that time I went to Europe: part three – Florence

As my friend Mark suggested a little while back, I am going to start a series of write-ups on my trip to Europe. Really it’s an excuse to share a bunch of my pictures, more than anything. You can find part one here, and part two here.

The morning after Monte Carlo was an early rise. The boat was docking at 6 am, and we had to be ready to go. But really, it was a wonder I could sleep at all.

Being half Italian, I have spent my life dreaming of the moment I would first step foot into Italy, and how amazing it would be. For that reason, it’s a wonder I slept at all.

My alarm went off around 4:45 am and I groggily began to get ready with Jennifer and my Aunt. We made our way to the breakfast buffet, then back to room to grab our things. I wanted to be at the railings of the boat when we docked, and soak in the view of Italy, like a ray of sunshine.

As we docked in Livorno, this was my first view of Italy:

A small lighthouse with the waning fog behind it. It was perfect.

Then I turned to the actual dock. The city was beautiful, but there was some little thing detracting from it.

I wonder what it could have been…

Once you looked past Bugs and the gang though, it was a beautiful sight to behold.

From Livorno, we had to take a train to Florence. The train ride was a solid hour, and we all tried to take in the countryside as our eyes drooped with the rocking of the train. Some of us were not so successful. I won’t post pictures though, so as not to incur wrath from family members.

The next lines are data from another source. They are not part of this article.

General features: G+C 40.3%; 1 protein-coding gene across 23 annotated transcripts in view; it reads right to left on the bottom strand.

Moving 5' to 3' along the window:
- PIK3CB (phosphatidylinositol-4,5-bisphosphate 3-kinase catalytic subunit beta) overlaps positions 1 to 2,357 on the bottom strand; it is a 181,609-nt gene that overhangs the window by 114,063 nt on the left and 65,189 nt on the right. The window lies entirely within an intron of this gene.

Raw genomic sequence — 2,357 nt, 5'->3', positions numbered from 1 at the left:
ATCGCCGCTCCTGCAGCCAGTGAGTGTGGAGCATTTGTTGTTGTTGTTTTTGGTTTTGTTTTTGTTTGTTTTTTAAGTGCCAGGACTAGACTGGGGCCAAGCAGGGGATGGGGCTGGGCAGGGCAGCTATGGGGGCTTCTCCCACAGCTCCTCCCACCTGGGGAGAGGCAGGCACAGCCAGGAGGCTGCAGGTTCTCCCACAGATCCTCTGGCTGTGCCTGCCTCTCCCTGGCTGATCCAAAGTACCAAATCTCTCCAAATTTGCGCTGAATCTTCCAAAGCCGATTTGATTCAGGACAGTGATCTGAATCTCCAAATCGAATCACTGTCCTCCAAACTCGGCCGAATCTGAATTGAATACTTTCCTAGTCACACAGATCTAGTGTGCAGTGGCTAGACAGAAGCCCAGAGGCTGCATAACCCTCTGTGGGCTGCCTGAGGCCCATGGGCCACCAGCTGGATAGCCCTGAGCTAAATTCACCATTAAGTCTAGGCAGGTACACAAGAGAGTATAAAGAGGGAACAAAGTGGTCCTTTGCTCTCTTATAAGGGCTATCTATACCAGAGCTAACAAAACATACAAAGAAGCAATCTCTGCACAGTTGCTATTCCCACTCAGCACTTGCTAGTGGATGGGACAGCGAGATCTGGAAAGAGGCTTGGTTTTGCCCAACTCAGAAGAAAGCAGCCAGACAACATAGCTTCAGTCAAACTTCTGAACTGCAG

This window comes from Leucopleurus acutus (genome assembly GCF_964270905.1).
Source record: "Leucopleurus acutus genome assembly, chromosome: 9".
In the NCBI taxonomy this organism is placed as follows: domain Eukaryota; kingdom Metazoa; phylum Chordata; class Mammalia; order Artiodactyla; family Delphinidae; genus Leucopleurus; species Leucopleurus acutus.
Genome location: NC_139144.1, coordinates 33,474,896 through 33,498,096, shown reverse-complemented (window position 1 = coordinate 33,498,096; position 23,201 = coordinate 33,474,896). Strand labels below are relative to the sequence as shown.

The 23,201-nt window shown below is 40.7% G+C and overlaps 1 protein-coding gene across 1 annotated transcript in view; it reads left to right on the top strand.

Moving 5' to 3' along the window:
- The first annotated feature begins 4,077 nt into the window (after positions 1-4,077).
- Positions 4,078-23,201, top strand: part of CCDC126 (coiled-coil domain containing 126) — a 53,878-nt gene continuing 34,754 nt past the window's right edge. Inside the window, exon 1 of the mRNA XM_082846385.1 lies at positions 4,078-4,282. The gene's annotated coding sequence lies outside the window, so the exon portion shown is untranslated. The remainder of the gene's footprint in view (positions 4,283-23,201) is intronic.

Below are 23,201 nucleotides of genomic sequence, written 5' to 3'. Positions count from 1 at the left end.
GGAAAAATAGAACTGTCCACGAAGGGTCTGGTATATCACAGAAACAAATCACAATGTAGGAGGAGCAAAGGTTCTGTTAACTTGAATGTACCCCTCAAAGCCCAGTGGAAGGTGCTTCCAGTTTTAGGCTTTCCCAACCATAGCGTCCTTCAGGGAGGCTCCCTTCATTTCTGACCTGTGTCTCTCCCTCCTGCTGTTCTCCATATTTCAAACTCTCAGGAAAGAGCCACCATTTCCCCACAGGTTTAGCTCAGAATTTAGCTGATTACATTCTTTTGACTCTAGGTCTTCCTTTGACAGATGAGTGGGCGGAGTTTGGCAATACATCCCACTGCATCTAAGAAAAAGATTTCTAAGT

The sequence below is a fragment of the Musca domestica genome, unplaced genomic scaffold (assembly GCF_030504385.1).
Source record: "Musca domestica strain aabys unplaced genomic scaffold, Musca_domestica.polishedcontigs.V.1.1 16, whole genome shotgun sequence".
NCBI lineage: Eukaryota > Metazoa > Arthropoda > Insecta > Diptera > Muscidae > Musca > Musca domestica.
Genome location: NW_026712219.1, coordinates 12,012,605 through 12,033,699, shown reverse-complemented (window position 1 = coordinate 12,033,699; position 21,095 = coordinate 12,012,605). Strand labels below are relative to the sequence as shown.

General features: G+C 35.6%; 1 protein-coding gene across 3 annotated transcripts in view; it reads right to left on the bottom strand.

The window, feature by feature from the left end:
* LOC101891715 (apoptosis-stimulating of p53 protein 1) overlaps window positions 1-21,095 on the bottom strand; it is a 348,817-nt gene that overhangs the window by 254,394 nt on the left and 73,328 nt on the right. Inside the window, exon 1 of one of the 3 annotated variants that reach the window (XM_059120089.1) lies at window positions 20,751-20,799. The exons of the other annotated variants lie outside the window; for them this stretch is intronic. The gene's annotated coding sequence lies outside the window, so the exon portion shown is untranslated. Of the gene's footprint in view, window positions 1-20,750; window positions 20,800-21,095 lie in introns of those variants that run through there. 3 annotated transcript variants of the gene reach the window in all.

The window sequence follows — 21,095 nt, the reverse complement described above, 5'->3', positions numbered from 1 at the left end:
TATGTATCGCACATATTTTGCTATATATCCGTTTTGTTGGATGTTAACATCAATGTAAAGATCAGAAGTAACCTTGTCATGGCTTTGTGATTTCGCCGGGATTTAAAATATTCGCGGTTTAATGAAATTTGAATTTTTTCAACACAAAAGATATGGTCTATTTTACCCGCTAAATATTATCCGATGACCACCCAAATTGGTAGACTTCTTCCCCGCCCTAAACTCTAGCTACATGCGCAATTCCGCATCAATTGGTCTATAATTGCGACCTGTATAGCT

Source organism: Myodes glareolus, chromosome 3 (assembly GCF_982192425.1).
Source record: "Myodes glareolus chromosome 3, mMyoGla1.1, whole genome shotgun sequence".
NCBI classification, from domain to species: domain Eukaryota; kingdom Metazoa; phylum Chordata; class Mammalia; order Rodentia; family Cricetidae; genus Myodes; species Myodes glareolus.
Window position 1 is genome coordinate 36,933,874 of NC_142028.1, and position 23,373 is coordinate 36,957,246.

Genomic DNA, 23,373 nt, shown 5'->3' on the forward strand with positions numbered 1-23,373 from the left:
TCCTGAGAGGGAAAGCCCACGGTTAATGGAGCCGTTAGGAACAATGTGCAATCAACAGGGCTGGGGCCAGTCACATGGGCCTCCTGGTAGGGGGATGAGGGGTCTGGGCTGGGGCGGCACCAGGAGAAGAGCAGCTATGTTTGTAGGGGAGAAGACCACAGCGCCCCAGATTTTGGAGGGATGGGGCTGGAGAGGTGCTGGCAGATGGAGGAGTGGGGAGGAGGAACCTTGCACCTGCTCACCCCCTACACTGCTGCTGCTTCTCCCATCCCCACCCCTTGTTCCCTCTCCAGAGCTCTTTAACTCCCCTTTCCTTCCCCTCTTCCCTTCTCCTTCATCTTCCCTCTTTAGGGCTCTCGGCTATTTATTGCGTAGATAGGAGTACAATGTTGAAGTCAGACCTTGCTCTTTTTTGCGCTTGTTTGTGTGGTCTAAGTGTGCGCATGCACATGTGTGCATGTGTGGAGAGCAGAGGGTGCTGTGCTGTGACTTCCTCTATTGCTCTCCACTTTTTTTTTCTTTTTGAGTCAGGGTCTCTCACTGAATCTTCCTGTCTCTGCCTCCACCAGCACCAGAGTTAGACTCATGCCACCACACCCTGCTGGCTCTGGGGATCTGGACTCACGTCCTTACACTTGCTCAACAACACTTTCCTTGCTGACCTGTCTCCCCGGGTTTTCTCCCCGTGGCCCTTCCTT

I didn’t get to see much of the famed Tuscan countryside, and what I managed to capture in pictures was blurred by the speed of the train. But Florence made up for this mishap.

I should preface this section of my story by saying that I had a very specific plan for Florence. It is the backdrop for one of my absolute favourite novels: The Birth of Venus by Sarah Dunant. The night before arriving, I combed through her book and made a list of the places I needed to see, and their significance in the Renaissance or the novel. I used that list like my bible on that day in Florence; perhaps even to the point where every family member ended up hating me a little. Sorry guys.

First on my list was the Santa Maria Novella. In this church Dunant first saw the painting that inspired the book’s protagonist, Allesandra. There are no pictures allowed in the Santa Maria Novella. But this is what it looks like on the outside:

Next on my list of must-sees was Il Duomo. Though it didn’t really need to be on my list, because you couldn’t not see this church. Officially called Basilica of Saint Mary of the Flower, this church is the third largest in the world. There is no one picture I have to show you the entirety of this place, so I’ll just throw a couple out there and let you piece it together for yourselves.
Literally the best picture I managed to get of the dome.
Here’s another head’s up for you: being the amaaaaazing point-and-shoot-illiterate photographer that I am, pretty much every picture taken inside a church came out blurry. That’s just something we all have to deal with. When I go to Italy again one day, I promise I will get Liam to help me take better pictures and share them with you as compensation for the ones I have for you today (and for the rest of the series). So let’s just grit our teeth and get through these quickly: